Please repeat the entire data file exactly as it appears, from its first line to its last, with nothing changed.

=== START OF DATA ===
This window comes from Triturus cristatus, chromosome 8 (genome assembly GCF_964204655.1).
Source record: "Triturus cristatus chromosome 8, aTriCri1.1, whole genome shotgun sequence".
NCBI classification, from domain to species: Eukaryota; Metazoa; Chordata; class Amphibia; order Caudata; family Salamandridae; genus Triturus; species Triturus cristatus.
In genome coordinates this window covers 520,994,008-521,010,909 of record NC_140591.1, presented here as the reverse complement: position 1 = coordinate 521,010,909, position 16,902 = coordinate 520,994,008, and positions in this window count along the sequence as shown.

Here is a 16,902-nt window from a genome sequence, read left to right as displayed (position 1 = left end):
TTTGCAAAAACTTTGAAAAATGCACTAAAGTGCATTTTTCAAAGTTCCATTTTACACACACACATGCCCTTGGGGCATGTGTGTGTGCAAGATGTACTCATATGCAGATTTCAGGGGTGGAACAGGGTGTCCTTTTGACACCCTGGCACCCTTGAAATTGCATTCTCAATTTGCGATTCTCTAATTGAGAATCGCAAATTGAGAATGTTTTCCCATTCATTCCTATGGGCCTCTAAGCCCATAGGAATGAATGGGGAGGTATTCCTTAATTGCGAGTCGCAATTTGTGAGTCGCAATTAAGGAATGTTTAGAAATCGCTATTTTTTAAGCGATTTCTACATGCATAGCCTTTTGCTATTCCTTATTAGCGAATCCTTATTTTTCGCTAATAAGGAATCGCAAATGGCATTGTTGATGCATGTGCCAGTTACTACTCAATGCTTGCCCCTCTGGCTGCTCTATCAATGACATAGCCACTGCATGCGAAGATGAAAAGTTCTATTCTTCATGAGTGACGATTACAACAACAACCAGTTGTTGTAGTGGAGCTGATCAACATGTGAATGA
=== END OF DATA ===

This window comes from Triturus cristatus, chromosome 8 (genome assembly GCF_964204655.1).
Source record: "Triturus cristatus chromosome 8, aTriCri1.1, whole genome shotgun sequence".
NCBI classification, from domain to species: Eukaryota; Metazoa; Chordata; class Amphibia; order Caudata; family Salamandridae; genus Triturus; species Triturus cristatus.
In genome coordinates this window covers 520,994,008-521,010,909 of record NC_140591.1, presented here as the reverse complement: position 1 = coordinate 521,010,909, position 16,902 = coordinate 520,994,008, and positions in this window count along the sequence as shown.

Here is a 16,902-nt window from a genome sequence, read left to right as displayed (position 1 = left end):
TTTGCAAAAACTTTGAAAAATGCACTAAAGTGCATTTTTCAAAGTTCCATTTTACACACACACATGCCCTTGGGGCATGTGTGTGTGCAAGATGTACTCATATGCAGATTTCAGGGGTGGAACAGGGTGTCCTTTTGACACCCTGGCACCCTTGAAATTGCATTCTCAATTTGCGATTCTCTAATTGAGAATCGCAAATTGAGAATGTTTTCCCATTCATTCCTATGGGCCTCTAAGCCCATAGGAATGAATGGGGAGGTATTCCTTAATTGCGAGTCGCAATTTGTGAGTCGCAATTAAGGAATGTTTAGAAATCGCTATTTTTTAAGCGATTTCTACATGCATAGCCTTTTGCTATTCCTTATTAGCGAATCCTTATTTTTCGCTAATAAGGAATCGCAAATGGCATTGTTGATGCATGTGCCAGTTACTACTCAATGCTTGCCCCTCTGGCTGCTCTATCAATGACATAGCCACTGCATGCGAAGATGAAAAGTTCTATTCTTCATGAGTGACGATTACAACAACAACCAGTTGTTGTAGTGGAGCTGATCAACATGTGAATGA